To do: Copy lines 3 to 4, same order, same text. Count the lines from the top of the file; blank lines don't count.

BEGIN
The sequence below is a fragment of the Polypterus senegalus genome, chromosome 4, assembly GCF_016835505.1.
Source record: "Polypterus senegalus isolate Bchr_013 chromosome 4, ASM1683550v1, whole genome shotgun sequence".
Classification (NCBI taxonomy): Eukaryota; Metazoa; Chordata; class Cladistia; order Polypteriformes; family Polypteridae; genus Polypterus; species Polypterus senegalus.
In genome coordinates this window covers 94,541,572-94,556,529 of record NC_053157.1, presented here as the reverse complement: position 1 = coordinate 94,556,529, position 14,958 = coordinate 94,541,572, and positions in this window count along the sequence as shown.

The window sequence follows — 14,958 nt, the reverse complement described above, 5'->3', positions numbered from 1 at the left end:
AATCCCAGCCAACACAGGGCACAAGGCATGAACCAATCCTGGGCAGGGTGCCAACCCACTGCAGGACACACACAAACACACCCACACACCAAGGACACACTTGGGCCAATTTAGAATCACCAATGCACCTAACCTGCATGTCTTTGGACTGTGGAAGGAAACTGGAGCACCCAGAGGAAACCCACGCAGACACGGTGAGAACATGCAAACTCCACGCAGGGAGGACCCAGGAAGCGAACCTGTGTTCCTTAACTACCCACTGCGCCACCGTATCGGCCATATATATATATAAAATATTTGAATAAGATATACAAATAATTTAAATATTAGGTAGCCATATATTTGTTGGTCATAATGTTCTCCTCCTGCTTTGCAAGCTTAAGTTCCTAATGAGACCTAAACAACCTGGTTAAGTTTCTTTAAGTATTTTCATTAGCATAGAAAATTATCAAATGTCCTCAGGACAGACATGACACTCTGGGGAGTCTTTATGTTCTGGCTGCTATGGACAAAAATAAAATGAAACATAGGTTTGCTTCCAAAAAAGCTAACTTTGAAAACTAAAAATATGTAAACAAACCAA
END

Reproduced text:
Classification (NCBI taxonomy): Eukaryota; Metazoa; Chordata; class Cladistia; order Polypteriformes; family Polypteridae; genus Polypterus; species Polypterus senegalus.
In genome coordinates this window covers 94,541,572-94,556,529 of record NC_053157.1, presented here as the reverse complement: position 1 = coordinate 94,556,529, position 14,958 = coordinate 94,541,572, and positions in this window count along the sequence as shown.